Yes, but Is It Still Funny in English? Translating Jewish Comedy

Jeremy Dauber

Translation is absolutely vital to Jewish comedy. It is also absolutely deadly to it.

Let's begin with the obvious: the vicissitudes of Jewish multilingualism, historically speaking, allow for the development of a strong and broad stream of comedy based on wit and wordplay centered around translation. Whether this be the Yiddish glosses Tevye the dairyman puts on the Hebrew snatches of liturgy he quotes— glosses that are not literal translations, but ironic commentary of the highest order —or jokes rendering the whole world subject to the scrim of Jewish linguistic perspective (Why did the Jews settle in Poland? Because when they arrived, they said po-lin, here we stay), Jews were able to constantly create comedy around translatability. And if we move slightly into the realm of translation as metaphor, rather than glossing, the floodgates open wide: whether it's translating the Jew as stereotype for a mass culture audience, like Woody Allen or Mel Brooks, or rendering a Jewish voice previously heard most pungently in a Jewish language into a non-Jewish one (one could almost imagine, for example, a small line at the bottom of the title page of Portnoy's Complaint noting it had been translated from the original Yiddish).

But, of course, the humor of Jewish translation also encompassed its flip side, untranslatability. Part of the joke was about the aggression of making sure others didn't get it: whether it be the Borscht Belt comics who slipped into Yiddish for their punch lines, twitting the young acculturated for the benefit of their parents, or the elite writers of the Jewish Enlightenment, hinging their satirical points on a subtle misreading of Proverbs that would have gone over the head of almost all their readers. In each of these cases, providing an effective translation, via footnote or whispering to your partner in the seat next to you, ruins the joke's effect, its vitality—and yes, textual comedy can be vital, too; as long as you're in the life-world where those texts deeply matter.

But, of course, many of them don't matter anymore. Comedy has the dubious distinction of staling quickly: if satire is indeed what closes on Saturday night, then what of the satire of the Enlightenment, whose battles, at least for most of us and our readers, have been largely over and done with for many years? (If you want to take the position that these battles are far from over, there are plenty of other cases to choose from: the anti-idolatry satire of the biblical prophets, which has successfully translated the notion of idol worship from a complex milieu of pagan spirituality to the spectacle of a bunch of morons worshipping sticks and stones.) And so any translation is by definition doomed to failure, lacking, as it must, the urgency and vitality that gave that comedy its punch, its effect: and without that, what is it?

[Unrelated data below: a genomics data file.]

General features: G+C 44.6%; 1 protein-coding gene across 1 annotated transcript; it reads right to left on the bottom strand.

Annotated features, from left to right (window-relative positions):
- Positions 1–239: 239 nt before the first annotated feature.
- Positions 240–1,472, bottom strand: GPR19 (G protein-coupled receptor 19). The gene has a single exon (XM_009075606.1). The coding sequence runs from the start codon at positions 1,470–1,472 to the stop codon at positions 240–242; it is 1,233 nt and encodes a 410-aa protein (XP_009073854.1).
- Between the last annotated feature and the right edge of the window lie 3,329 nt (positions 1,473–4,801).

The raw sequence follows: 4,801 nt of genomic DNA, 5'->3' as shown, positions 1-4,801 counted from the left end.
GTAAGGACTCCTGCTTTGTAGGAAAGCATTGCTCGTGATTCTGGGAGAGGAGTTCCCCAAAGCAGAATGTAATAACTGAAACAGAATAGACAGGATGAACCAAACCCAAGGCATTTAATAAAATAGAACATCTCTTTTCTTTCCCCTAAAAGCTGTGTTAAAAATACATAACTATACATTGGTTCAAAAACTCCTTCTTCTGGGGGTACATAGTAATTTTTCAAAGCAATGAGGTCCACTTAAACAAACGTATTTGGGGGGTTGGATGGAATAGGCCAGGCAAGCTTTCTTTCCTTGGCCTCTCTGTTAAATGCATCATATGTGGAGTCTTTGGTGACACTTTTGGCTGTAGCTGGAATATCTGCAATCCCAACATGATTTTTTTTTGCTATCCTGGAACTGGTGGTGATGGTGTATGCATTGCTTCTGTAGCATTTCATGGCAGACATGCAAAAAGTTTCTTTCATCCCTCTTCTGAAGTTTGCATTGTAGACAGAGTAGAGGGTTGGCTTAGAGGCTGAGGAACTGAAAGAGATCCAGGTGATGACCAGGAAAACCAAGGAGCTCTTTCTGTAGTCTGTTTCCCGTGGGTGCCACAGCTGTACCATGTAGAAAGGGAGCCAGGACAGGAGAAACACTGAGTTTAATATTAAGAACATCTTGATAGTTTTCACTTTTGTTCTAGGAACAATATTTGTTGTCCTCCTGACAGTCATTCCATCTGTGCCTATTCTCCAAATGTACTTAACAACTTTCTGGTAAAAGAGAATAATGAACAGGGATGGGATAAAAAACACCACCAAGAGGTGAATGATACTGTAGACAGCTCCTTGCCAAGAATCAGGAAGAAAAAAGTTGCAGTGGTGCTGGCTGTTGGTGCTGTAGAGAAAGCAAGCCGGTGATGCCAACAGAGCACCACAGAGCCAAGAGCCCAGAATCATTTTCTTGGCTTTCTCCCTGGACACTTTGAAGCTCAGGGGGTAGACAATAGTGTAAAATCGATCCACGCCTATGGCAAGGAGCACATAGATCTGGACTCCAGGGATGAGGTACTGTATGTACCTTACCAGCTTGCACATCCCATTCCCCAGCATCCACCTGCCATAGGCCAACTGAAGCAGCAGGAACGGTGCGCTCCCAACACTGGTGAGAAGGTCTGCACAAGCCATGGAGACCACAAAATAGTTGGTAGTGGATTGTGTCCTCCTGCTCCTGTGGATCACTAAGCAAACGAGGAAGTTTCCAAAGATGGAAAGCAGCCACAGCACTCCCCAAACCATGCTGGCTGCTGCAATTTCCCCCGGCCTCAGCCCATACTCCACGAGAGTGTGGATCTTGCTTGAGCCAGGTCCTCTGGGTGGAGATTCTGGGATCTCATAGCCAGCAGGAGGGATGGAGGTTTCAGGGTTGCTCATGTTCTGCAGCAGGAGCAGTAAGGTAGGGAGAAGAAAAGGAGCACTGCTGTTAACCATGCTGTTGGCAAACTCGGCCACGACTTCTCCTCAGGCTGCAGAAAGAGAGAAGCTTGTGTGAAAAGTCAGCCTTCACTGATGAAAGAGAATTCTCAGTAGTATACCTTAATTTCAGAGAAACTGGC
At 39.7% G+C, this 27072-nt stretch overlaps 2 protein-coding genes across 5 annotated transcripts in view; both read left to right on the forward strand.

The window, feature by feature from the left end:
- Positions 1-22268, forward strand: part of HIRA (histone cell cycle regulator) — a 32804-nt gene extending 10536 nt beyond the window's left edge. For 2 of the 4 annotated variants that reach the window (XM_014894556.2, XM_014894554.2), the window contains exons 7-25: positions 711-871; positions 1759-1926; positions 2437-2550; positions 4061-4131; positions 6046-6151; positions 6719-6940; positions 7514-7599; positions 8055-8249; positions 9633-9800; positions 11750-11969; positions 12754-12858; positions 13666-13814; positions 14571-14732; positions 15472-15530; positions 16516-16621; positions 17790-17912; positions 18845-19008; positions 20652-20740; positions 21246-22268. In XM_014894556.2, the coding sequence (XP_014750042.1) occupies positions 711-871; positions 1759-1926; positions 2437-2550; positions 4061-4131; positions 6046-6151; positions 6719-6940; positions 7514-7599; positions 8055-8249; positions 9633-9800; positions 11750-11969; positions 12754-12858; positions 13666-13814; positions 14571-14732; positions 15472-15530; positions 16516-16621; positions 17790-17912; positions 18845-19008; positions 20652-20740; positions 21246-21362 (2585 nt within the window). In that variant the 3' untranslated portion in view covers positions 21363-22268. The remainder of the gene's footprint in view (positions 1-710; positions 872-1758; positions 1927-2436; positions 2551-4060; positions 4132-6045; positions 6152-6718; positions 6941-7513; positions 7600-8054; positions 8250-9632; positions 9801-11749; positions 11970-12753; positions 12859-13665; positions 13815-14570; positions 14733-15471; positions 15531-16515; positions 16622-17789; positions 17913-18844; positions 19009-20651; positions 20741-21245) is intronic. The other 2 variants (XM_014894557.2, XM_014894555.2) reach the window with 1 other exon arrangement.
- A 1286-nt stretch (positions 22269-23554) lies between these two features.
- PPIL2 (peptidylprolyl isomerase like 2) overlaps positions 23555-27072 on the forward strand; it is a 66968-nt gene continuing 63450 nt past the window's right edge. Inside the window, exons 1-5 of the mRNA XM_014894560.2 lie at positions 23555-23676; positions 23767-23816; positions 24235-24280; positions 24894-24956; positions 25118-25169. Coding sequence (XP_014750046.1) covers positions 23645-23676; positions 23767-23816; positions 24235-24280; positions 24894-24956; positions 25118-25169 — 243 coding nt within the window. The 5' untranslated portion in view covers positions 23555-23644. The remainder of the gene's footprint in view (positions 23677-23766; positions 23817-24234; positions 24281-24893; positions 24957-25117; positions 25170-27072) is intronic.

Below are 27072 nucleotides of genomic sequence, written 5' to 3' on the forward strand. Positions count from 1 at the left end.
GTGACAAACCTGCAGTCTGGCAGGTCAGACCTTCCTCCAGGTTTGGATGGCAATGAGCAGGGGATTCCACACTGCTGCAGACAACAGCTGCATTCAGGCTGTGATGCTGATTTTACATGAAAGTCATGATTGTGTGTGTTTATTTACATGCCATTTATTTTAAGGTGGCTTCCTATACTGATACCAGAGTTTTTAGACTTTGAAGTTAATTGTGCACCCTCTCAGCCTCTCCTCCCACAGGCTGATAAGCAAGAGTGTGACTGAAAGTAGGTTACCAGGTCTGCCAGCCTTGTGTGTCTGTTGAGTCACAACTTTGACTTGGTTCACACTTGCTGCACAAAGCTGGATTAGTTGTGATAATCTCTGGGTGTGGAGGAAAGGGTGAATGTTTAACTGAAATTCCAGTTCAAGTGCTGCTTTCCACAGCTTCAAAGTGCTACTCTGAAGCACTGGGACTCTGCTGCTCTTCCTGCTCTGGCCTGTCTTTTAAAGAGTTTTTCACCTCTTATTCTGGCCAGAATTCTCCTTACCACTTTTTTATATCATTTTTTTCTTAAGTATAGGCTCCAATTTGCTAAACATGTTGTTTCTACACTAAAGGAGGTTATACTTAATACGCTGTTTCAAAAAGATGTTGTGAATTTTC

(I won't even dwell on the banal, but crucial, difficulties in rendering the actual material itself in translation: the risk of failing to find equivalently comically resonant equivalents, and the humility any of us feel at trying to do so with texts produced by masters of the comic form. I suspect I'm not the only one who's looked at a translation they've produced and said this, or the equivalent: "Well, it's funny . . . but it's not Sholem Aleichem funny." I mean this both in terms of quality and in terms of rendering the particular style and sensibility of that author. It's a deflating, if perhaps inevitable, feeling, and to keep myself—and perhaps my readers—from feeling too bad, I'm going to move on.)

We can even suggest that the history of the reception of some works of Jewish comedy is a history of mistranslation—if we take that word to refer to properties of form and genre, not just content—and here's where we as scholars are put on notice. If the book of Jonah is, as numerous scholars suggest, a parody of the prophetic mission, rather than an account of one itself, then its placement in the Yom Kippur liturgy would have occasioned snickers and guffaws quite different from those originally intended by its authors. The processes we engage in of reverential treatment of our past—whether it be the sacralizing tendencies of traditionally minded Jews toward canonizing every text or the sacralizing tendencies of scholars to impute deep meaning to every statement—may be dangerous to the spirit of play that capers at the heart of comedy. Translation, in short, is, in the academy at least, a serious enterprise, as it should be; and it's hard to be deeply serious and keep your sense of humor about you.

Hard, but not impossible; and our field has been blessed with a wide variety of academics, translators, and academic translators who are attuned to the lively play of language in Jewish texts and who do their utmost to fight against these literary and scholarly entropies. (Call it Larry David's Fourth Law of Thermodynamics: absent outside effort, everything, in the end, approaches being unfunny.) But if a common theme in a translation issue is both translation's necessity and its dangers, comedy seems to illuminate that more than much else.

There's a famous, perhaps the famous, Jewish joke—it's the one told by Olsvanger at the beginning of his iconic joke collection, Royte Pomerantsn—about the number of times different people, including a Jew, laugh when you tell them a joke. But I'm not going to tell it here. For one thing, it takes too long to set up. And then I'd have to explain it. And I'd probably have to say something about how it appears in different variants . . .

Translating jokes is hard, is what I'm saying. That's my point.

Still glad we're doing it, though. It's better than the alternative.